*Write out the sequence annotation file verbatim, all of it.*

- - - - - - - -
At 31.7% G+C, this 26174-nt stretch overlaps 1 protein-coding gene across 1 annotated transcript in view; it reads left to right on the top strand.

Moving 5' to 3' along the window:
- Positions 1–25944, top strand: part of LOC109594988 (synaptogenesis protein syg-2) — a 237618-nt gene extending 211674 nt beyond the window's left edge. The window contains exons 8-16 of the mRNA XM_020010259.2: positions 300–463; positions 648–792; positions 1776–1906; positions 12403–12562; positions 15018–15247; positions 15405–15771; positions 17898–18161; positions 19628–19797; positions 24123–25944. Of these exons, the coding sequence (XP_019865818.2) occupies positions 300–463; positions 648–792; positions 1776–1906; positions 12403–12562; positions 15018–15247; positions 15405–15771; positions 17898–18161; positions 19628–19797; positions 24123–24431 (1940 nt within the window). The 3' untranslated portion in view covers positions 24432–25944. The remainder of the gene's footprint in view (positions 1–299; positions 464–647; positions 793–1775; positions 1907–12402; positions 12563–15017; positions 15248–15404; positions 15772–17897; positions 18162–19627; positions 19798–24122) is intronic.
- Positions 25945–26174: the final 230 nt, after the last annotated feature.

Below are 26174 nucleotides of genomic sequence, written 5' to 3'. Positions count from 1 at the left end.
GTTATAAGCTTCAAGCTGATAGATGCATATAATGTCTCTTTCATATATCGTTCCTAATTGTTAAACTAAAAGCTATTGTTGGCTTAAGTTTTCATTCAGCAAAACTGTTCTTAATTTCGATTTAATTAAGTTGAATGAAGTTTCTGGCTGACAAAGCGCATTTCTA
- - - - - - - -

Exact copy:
At 31.7% G+C, this 26174-nt stretch overlaps 1 protein-coding gene across 1 annotated transcript in view; it reads left to right on the top strand.

Moving 5' to 3' along the window:
- Positions 1–25944, top strand: part of LOC109594988 (synaptogenesis protein syg-2) — a 237618-nt gene extending 211674 nt beyond the window's left edge. The window contains exons 8-16 of the mRNA XM_020010259.2: positions 300–463; positions 648–792; positions 1776–1906; positions 12403–12562; positions 15018–15247; positions 15405–15771; positions 17898–18161; positions 19628–19797; positions 24123–25944. Of these exons, the coding sequence (XP_019865818.2) occupies positions 300–463; positions 648–792; positions 1776–1906; positions 12403–12562; positions 15018–15247; positions 15405–15771; positions 17898–18161; positions 19628–19797; positions 24123–24431 (1940 nt within the window). The 3' untranslated portion in view covers positions 24432–25944. The remainder of the gene's footprint in view (positions 1–299; positions 464–647; positions 793–1775; positions 1907–12402; positions 12563–15017; positions 15248–15404; positions 15772–17897; positions 18162–19627; positions 19798–24122) is intronic.
- Positions 25945–26174: the final 230 nt, after the last annotated feature.

Below are 26174 nucleotides of genomic sequence, written 5' to 3'. Positions count from 1 at the left end.
GTTATAAGCTTCAAGCTGATAGATGCATATAATGTCTCTTTCATATATCGTTCCTAATTGTTAAACTAAAAGCTATTGTTGGCTTAAGTTTTCATTCAGCAAAACTGTTCTTAATTTCGATTTAATTAAGTTGAATGAAGTTTCTGGCTGACAAAGCGCATTTCTA